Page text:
They make a coral-pink scrim as you approach the front door. The beaked yuccas screen floor-to-ceiling windows and provide some privacy from the street.
A larger crevice garden fills an island bed along the street, and also buffers passing cars. Holey limestone boulders lie on the diagonal, their gravelly crevices displaying cactus, dyckia, agave, and other dry-loving plants. Coleson left open space in the middle of the bed for access to the water meter and irrigation box.
A palm nearly recovered from Snowpocalypse adds height and screening. It plays backdrop to an assortment of small agaves, dyckia, and hesperaloe, as well as some groundcovering perennials.
On the right, a gigantic golden barrel cactus sits regally in a high niche.
Cholla and small succulents and grasses cluster around.
Christmas cholla (Cylindropuntia leptocaulis), a large, orange-spined shrub, is underplanted with a stream of silver ponyfoot and ‘Quadricolor’ agave.
The streetside view reveals Pride of Barbados growing alongside the palms to provide more screening by summer.
On the downhill side of the garden, a double row of square steel planters makes an eye-catching scene. They screen the busy throughway below while making clear that a gardener lives here.
Coleson said he located a long square pipe in Houston (if I recall correctly) and had it cut to his measurements to create planters that remain at the same level as they march downhill. Pruned-up blue-green sotols seem to explode from the containers.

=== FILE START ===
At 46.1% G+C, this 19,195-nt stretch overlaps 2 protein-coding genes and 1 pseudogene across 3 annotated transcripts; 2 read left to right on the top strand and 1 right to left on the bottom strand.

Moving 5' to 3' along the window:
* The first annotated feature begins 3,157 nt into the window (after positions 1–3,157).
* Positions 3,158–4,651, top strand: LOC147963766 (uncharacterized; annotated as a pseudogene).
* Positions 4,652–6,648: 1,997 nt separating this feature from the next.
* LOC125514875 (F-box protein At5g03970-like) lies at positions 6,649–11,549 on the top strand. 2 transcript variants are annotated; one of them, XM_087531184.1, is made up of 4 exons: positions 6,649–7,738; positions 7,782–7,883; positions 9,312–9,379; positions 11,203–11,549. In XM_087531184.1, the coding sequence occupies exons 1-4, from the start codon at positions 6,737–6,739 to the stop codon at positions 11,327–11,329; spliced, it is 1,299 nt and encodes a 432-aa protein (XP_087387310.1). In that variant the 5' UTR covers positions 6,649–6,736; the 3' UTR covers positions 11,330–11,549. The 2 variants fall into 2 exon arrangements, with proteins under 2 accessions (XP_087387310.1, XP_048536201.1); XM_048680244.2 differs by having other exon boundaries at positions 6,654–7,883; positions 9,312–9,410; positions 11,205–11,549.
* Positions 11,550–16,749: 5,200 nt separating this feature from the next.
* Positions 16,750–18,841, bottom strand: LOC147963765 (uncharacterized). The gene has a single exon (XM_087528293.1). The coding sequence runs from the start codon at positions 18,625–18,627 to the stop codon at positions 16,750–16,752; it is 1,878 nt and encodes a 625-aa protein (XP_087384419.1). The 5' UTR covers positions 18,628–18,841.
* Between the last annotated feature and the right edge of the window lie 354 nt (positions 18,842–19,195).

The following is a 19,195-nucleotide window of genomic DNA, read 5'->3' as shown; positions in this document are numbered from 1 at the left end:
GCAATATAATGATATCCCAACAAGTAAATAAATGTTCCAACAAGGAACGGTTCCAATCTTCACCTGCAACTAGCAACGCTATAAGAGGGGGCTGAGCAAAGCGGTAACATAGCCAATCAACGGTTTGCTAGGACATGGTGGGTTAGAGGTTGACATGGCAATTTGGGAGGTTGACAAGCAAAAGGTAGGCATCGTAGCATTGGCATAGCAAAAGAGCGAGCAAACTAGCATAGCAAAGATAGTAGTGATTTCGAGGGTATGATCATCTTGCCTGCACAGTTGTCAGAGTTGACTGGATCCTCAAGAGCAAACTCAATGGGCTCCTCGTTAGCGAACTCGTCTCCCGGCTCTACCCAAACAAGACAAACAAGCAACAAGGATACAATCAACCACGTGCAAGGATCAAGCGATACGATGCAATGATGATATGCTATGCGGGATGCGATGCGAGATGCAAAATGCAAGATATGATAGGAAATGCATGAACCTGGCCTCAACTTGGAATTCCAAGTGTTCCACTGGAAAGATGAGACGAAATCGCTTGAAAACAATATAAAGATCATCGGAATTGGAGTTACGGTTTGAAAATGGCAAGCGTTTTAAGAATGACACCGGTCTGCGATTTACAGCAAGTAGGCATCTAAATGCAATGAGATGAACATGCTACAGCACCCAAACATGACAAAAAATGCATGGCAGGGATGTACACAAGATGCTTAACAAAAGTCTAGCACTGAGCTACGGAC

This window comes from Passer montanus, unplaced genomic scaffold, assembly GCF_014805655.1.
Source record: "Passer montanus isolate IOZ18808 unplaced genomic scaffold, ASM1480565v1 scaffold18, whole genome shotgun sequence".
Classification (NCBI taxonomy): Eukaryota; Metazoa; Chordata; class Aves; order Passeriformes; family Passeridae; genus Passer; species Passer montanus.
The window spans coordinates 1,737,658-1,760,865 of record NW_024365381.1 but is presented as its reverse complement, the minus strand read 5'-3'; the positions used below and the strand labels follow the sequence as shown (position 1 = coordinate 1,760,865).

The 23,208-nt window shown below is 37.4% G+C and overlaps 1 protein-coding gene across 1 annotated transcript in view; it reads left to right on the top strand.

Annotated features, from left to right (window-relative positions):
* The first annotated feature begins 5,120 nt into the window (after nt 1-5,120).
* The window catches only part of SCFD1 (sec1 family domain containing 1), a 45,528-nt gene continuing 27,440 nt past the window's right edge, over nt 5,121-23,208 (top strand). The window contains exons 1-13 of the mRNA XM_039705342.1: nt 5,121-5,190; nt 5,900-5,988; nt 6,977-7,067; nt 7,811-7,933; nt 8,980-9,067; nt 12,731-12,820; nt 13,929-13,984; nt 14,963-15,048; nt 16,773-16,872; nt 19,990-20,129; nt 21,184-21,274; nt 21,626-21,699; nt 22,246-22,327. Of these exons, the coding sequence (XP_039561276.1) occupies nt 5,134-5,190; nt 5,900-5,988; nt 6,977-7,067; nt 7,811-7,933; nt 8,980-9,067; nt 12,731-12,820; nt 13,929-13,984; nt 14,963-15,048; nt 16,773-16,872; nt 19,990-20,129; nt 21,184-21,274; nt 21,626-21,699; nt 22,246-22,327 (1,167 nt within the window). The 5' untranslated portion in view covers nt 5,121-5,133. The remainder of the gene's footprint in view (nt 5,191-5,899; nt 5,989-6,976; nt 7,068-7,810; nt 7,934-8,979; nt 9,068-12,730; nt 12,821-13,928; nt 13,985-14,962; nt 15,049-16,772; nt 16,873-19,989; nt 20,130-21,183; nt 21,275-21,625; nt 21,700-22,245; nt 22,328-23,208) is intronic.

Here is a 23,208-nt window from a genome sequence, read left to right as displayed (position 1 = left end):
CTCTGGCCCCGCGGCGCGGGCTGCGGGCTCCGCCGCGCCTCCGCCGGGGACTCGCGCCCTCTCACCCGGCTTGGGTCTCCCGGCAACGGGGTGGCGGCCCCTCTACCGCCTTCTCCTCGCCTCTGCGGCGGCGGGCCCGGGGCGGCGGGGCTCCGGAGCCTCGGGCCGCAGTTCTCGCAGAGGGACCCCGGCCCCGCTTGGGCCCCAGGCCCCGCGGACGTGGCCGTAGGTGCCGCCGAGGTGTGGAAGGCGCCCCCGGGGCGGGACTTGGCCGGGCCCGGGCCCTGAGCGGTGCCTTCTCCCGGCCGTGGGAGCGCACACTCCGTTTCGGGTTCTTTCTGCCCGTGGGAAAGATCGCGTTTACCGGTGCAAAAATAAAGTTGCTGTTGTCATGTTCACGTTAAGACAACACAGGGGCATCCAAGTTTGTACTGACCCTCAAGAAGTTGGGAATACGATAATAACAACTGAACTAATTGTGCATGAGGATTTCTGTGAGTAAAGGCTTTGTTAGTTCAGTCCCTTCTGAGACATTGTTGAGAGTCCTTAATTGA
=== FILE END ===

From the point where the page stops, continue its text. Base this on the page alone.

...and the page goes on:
A few smaller pipe remnants display yucca and more cactus.
At the corner, a sculptural but freeze-dried prickly pear still stands — a relic of pre-Snowpocalypse. But notice that new pads are appearing not only at the base but along some of the seemingly dead branches. It lives!
Coleson inherited some grand old live oaks that also deserve admiration. This one spreads its black limbs across half of the front yard, creating shade for a bit of lawn. A hanging chair, baby swing, and stone table and stools provide places to relax under that leafy canopy.
The shallow back yard wraps around the house, and part of it overlooks the limestone cliff along Bull Creek. Capital of Texas Highway (aka Loop 360) runs behind the bluff, which effectively buffers all that road noise.
Coleson graciously let me invite along a few friends, including Lori Daul of The Gardener of Good and Evil, pictured at left. Next to me on the right is internationally known garden photographer Claire Takacs. Lori and I were both a little starstruck to meet her. Claire, an Australian who travels around the world on assignment, was in Austin to photograph gardens for a book she’s working on. Not only was I thrilled to meet her, I was happy to be able to introduce her to some gardeners and designers working creatively within the constraints of our climate to produce beautiful gardens, Coleson very much one of them.